LUCIO FONTANA. Earth and Gold

Until 25 August
Exhibition closed

In an extraordinary set of works from the different eras along the path of art history, where space—the paramount problem of figurative art from the beginning—is “represented” in the most varied and innovative way, only Fontana is able to demonstrate the final achievement of his representation, because Fontana does not represent space; he creates it

The Lucio Fontana. Earth and Gold exhibition, curated by Anna Coliva, is dedicated to two specific modes of Lucio Fontana’s production, ceramics and paintings, selected among his Crucifixes and his works employing gold, respectively.

There are about fifty works—executed mainly in the decade between 1958 and 1968—mounted in an itinerary that includes two rooms on the sculpture floor and six rooms in the painting gallery.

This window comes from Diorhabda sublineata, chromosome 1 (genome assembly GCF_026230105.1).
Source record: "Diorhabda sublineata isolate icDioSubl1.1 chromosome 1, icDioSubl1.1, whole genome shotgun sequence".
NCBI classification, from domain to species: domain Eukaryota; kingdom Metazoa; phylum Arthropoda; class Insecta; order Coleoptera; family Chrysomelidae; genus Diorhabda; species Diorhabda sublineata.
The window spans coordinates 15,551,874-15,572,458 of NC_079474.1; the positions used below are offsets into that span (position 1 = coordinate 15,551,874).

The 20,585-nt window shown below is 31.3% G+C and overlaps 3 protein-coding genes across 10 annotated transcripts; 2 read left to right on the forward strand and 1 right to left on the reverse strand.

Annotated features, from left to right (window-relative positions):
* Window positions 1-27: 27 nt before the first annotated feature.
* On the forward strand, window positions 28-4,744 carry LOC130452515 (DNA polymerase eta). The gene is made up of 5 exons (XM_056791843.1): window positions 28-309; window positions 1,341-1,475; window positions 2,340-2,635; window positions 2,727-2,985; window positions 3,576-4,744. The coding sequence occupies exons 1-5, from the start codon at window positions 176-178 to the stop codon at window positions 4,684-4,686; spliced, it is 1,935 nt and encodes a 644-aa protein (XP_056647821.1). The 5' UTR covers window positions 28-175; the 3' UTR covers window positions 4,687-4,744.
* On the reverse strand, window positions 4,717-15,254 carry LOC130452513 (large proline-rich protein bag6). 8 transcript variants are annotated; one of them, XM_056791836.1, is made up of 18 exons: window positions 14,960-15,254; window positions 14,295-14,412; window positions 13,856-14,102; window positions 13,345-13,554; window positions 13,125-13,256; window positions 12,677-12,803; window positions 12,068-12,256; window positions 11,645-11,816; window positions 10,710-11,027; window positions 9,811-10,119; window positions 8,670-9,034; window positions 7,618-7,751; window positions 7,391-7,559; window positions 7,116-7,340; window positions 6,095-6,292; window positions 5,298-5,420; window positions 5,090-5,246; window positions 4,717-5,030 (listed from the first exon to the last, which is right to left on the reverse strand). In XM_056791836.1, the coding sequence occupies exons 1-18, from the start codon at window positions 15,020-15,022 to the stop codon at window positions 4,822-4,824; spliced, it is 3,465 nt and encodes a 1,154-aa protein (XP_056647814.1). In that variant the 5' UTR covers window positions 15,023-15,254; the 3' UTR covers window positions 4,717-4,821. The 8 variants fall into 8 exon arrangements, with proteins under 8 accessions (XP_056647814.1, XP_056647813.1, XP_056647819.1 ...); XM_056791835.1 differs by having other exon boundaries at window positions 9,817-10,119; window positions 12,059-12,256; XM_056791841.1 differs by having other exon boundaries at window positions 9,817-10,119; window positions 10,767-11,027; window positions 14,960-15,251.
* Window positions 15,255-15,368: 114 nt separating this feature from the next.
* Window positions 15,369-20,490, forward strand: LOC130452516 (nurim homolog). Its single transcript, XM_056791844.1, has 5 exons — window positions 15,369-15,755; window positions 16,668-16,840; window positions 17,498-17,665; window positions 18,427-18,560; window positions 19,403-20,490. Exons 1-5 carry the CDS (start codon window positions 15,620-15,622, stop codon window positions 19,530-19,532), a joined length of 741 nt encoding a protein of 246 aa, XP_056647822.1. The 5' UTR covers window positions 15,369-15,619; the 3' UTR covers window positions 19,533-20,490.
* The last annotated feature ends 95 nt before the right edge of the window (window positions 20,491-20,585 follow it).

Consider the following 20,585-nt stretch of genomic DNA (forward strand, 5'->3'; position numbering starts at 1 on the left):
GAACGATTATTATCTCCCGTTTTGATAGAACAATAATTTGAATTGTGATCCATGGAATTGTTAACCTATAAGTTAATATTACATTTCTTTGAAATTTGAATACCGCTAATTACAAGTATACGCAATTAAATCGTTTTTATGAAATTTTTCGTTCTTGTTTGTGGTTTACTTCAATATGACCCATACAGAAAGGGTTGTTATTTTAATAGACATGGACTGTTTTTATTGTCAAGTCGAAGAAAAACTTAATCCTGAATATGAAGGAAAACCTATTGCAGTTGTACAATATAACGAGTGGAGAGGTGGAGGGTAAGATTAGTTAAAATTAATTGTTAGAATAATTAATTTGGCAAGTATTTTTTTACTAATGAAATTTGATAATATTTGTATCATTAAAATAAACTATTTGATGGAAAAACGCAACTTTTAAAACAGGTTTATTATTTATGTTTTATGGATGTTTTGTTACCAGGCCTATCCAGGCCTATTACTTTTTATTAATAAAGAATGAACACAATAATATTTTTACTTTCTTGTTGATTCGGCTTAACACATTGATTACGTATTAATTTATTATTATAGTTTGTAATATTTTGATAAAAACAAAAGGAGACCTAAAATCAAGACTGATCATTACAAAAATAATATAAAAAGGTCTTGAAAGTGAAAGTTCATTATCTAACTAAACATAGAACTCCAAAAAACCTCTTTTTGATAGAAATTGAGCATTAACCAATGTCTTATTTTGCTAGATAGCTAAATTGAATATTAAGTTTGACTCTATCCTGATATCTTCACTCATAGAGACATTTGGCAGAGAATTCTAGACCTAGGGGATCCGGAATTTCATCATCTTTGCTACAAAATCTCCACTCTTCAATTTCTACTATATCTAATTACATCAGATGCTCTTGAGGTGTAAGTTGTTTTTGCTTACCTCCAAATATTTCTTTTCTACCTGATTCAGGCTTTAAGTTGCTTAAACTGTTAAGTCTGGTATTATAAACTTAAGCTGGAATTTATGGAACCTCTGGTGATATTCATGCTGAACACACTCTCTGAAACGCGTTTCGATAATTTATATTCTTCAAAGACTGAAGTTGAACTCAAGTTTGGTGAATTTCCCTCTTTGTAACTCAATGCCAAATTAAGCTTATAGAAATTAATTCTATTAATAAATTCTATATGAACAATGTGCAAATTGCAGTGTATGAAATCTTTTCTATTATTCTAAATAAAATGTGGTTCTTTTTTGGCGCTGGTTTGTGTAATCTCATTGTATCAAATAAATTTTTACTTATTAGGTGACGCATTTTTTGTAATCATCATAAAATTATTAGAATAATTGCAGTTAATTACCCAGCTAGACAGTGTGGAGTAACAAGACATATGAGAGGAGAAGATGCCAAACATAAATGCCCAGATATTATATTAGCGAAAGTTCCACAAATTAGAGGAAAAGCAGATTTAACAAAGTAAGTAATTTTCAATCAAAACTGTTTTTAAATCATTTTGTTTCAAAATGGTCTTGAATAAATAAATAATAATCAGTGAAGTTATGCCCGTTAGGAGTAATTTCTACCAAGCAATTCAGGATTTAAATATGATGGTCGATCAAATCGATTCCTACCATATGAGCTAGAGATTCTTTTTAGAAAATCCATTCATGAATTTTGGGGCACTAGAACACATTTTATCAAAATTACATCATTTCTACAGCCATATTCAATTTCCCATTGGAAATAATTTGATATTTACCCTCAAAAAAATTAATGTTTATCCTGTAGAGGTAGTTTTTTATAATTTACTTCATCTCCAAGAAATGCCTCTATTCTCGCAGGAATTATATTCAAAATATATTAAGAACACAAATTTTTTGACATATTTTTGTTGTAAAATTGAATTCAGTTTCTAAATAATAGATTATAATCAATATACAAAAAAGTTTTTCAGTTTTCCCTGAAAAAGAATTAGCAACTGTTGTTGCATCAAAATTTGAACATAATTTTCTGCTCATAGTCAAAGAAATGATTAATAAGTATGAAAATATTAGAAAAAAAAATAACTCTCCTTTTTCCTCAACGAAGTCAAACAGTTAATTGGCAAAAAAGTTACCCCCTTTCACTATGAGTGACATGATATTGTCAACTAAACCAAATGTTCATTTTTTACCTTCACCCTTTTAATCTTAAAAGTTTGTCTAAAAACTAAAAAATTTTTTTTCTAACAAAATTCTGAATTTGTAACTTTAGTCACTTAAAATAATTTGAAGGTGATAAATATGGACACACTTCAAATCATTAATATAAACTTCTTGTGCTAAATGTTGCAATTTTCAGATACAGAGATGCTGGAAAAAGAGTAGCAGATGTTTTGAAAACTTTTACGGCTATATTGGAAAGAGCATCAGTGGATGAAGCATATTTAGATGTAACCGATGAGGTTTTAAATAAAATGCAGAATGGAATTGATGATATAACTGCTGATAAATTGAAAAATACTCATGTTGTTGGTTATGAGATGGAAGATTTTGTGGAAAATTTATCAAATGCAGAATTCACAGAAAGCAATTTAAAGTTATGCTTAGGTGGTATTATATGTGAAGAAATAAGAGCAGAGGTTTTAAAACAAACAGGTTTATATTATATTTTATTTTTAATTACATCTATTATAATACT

The exhibition is part of the research project on key concepts of the collection and the place. Fontana is invited to a relationship with the Galleria as a subject in himself, a distinctive and specific artistic figure.
The Museum expresses spaces the perception of which can continually renew itself through the ways in which the statuary, the painted surfaces, and the extension of taste in collecting contribute to the configuration of the setting: all concepts that underwent radical innovation inside it with the birth of the Baroque and then of Neoclassicism, thanks to the complex relations that established themselves among different periods of the evolution of aesthetics.

Only the greatest innovator of space in modern art, Lucio Fontana, could fix the spectator’s eyes on the ingenuity of the place as space—on the cognitive importance of each single invention of space in works such as Titian’s Sacred and Profane Love, Raphael’s The Deposition, Caravaggio’s Madonna and Child with St. Anne, Antonello da Messina’s Portrait of a Man, Dosso Dossi’s Melissa, and Gian Lorenzo Bernini’s sculptures.
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